HOW TO ASSESS A NEW OPPORTUNITY

by Matt Thomas

People 30 years old and younger are unfamiliar with a world where a job was simply a means of putting food on the table or best case, saving for retirement. If you are over 30 then you walked (crawled?) through the 2008 financial crisis and ensuing recession. Those 30-35 entered a hostile job market and probably still remember asking themselves what exactly they went to college for!

Our economy is on quite a run right now with a bull market lasting much longer than anyone expected, and with recession indicators cooling off, it looks to continue for the foreseeable future. In a strong economy, candidates are often presented with multiple opportunities. In the recruiting industry, we see a sharp increase in passive candidate placements. In other words, folks who are not actively looking for a job but are open to new opportunities.

But how should we assess a new opportunity? Especially when we are fairly content with our current job. Here are 5 questions we should ask ourselves when assessing a new opportunity:

Is the total compensation where I need it to be?

To be clear, total comp usually should include base salary, bonus structure, projected commissions, health insurance, 401k, and profit-sharing. Organizations with 100+ employees will usually have all of the above. Smaller companies or start-ups may not have more than a salary. Taking a haircut in comp is only the right choice if your current environment is toxic or the upward mobility / earning potential in the opportunity is significant. It’s not your dream job if you can’t pay your bills.

Taking a haircut in comp is only the right choice if your current environment is toxic or the upward mobility / earning potential in the opportunity is significant.

Do I fit the culture?

Every candidate should do as much research as possible to ensure they understand the culture they are walking into. Ultimately, culture will inform the working environment, performance expectations, work life balance, and overall job satisfaction. If you don’t fit, you don’t fit. Look elsewhere.

Do I trust the leadership?

This is a big one. Too often candidates will forego concerns about organizational leadership because they will report to someone lower on the food chain. If you don’t trust the leadership of the organization don’t take the job. Whether via reputation or personal experience, it’s imperative that you trust the character, integrity, and competency of the people leading the company.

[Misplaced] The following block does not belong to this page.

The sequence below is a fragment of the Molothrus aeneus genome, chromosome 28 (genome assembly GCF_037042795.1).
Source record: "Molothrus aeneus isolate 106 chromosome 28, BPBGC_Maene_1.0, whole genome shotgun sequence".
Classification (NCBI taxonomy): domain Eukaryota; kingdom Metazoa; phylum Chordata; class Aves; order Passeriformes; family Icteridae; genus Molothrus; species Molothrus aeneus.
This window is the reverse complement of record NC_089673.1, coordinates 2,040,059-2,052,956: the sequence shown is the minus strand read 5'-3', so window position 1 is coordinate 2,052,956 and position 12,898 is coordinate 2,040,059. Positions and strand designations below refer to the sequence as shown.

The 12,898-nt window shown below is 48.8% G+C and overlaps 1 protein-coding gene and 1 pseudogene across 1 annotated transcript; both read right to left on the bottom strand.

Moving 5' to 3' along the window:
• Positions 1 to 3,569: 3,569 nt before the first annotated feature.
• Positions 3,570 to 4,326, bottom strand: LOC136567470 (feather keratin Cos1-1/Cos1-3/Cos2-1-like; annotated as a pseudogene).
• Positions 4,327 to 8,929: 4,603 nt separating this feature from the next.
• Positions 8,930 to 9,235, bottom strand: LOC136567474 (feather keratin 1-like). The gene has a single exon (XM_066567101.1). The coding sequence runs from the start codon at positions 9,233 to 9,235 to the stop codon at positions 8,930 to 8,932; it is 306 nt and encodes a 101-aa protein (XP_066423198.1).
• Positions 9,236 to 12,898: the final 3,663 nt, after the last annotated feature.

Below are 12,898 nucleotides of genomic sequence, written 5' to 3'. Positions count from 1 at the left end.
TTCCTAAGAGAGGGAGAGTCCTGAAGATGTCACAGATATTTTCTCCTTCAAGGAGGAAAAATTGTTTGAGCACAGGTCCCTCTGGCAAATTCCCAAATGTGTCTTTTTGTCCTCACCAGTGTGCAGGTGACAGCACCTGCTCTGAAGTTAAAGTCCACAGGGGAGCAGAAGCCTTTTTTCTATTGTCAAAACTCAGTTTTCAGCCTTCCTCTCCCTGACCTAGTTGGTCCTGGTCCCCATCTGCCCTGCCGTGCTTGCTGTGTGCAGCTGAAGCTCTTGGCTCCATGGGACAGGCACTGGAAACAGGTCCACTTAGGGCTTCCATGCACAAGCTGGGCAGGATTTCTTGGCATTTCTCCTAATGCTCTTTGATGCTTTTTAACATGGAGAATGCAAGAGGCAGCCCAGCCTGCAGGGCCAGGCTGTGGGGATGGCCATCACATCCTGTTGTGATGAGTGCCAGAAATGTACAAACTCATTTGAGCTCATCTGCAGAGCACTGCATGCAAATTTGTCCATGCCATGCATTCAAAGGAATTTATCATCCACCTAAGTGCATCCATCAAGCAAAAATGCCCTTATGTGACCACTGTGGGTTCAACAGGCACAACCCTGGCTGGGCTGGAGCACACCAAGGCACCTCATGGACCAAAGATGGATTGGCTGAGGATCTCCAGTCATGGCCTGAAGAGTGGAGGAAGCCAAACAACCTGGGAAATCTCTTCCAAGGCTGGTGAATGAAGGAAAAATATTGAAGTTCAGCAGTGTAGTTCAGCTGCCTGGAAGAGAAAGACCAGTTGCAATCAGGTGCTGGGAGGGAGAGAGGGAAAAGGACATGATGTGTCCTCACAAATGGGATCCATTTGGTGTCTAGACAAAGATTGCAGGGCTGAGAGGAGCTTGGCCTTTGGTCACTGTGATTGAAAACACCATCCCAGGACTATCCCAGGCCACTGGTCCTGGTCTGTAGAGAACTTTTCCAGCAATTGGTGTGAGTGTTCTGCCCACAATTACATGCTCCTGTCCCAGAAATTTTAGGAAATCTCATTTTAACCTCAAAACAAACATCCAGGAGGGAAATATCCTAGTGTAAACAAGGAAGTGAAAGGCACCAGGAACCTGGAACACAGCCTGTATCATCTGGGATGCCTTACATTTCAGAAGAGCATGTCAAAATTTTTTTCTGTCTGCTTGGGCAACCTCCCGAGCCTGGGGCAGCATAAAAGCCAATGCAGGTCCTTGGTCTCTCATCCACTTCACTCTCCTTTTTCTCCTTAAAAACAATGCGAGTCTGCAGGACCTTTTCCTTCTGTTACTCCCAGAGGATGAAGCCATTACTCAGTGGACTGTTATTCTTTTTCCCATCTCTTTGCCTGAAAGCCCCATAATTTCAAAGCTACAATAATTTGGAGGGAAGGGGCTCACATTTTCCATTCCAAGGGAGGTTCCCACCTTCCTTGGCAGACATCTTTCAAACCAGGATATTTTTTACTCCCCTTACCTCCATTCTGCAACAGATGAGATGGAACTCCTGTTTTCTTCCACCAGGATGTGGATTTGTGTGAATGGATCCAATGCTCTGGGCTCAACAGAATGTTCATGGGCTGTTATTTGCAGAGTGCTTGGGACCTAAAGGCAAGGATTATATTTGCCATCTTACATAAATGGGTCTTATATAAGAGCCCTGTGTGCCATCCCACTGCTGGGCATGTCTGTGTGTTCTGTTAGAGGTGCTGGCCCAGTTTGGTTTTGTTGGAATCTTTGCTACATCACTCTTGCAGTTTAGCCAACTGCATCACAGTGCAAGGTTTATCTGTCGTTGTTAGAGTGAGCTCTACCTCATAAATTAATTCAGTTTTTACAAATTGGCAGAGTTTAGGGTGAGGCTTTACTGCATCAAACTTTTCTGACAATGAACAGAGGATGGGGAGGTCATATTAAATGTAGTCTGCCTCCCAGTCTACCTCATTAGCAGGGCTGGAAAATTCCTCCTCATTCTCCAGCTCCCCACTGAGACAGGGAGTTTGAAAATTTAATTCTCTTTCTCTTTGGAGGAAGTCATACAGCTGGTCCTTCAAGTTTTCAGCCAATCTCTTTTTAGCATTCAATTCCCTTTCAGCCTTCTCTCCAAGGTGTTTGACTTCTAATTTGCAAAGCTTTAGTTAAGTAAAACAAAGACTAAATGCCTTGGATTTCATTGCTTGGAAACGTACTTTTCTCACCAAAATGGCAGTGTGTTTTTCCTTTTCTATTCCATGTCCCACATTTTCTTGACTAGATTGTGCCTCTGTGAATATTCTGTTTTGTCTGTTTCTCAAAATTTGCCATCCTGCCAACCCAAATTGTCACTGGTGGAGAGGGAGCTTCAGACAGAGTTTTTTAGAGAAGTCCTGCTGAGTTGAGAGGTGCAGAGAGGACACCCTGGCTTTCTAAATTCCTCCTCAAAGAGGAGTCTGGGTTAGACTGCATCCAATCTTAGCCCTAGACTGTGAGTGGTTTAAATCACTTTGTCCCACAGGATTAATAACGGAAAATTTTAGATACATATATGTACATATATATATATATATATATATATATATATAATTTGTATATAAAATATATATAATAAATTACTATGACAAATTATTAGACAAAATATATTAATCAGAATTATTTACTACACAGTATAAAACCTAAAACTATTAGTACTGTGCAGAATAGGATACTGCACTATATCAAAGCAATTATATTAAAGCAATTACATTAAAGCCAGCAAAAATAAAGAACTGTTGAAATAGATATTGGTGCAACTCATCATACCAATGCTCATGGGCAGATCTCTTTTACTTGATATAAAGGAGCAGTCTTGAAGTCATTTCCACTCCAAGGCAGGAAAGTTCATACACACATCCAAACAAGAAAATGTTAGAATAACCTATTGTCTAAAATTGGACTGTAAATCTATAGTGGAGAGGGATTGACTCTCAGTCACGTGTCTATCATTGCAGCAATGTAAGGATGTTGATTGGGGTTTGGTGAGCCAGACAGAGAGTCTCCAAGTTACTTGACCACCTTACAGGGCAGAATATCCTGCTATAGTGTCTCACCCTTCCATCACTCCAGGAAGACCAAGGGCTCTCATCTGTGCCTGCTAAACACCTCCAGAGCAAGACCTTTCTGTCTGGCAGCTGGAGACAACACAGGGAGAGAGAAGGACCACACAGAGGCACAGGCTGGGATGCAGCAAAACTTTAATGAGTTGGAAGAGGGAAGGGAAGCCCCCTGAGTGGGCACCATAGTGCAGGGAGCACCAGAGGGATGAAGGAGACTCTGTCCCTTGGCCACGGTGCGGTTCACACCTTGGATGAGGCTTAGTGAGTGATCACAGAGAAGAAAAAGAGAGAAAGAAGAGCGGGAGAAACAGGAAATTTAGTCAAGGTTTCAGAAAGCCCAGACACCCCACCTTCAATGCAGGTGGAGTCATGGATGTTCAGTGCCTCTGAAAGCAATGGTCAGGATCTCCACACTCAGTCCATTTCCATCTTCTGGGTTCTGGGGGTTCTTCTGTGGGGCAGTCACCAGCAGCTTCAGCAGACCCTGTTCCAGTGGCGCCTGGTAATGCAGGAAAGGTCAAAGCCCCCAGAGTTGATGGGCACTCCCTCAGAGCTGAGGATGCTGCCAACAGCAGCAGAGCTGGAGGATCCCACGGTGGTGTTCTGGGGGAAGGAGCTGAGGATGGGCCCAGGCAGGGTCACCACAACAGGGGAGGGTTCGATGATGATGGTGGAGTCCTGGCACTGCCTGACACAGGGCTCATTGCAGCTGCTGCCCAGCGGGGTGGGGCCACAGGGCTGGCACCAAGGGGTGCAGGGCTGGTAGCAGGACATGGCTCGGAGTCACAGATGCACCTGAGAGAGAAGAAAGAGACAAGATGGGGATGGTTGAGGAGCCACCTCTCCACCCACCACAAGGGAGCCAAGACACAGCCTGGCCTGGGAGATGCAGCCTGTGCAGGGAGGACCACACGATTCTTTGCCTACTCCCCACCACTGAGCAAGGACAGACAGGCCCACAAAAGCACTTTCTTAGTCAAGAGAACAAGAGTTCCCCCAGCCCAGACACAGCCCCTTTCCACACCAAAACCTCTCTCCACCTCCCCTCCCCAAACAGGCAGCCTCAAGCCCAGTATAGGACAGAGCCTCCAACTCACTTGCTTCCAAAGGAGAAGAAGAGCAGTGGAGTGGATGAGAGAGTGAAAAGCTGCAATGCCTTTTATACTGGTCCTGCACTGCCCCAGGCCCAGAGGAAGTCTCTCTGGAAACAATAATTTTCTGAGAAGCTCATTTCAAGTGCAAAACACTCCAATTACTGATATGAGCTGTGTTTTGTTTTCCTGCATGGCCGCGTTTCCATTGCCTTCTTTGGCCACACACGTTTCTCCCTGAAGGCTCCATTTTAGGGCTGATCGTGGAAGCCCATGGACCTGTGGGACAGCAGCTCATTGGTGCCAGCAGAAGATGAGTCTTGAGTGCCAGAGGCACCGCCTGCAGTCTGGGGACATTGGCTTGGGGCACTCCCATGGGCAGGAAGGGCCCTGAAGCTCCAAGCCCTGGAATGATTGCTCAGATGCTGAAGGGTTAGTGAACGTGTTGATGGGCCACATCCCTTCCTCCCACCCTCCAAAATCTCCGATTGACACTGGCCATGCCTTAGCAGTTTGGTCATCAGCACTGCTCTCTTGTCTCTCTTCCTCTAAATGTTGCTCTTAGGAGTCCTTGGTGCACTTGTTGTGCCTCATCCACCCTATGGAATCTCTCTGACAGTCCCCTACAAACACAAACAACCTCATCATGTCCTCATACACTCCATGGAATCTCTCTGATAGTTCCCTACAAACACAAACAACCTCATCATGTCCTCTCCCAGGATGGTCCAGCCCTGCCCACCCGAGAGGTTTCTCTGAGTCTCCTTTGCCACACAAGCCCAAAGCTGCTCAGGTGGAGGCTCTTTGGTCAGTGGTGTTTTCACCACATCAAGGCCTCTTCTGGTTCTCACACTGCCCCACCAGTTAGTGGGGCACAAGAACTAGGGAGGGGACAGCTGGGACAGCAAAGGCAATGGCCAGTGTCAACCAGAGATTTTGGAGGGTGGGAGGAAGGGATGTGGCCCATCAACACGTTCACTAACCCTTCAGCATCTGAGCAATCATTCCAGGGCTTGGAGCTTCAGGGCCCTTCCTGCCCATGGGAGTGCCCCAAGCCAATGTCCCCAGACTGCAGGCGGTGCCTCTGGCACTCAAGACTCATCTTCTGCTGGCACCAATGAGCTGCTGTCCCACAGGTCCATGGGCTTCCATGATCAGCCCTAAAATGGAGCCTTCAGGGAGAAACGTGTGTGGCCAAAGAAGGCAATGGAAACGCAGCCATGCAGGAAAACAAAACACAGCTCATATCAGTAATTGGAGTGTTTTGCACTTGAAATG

Will this position tap into my skills and passions?

No one enjoys a job they aren’t any good at. Make sure that you have the skills necessary to contribute and add value. If the company mission and vision excite you and the work is going to stretch you, that is an added bonus. Most people do not get to work in a place that taps into both skill and passion, so when that opportunity presents itself, pay attention.

Most people do not get to work in a place that taps into both skill and passion, so when that opportunity presents itself, pay attention.

What is the worst-case scenario?

This is a question I encourage every entrepreneur to dig into prior to launching a new business. What happens if 6 months in you realize this was a mistake? What if the company folds? What if you don’t fit the culture and are terminated? These are all questions you should ask yourself prior to accepting a new position, especially with a start-up. If you are reasonably comfortable with the uncertainty a new job entails then make the jump, but if the thought of ending up on the street in six months is paralyzing it may be better for you to look for something more stable and secure.

New opportunities are exciting! Even if you are happy with your current position I encourage you to always stay open to new positions. You never know when the perfect gig may fall in your lap!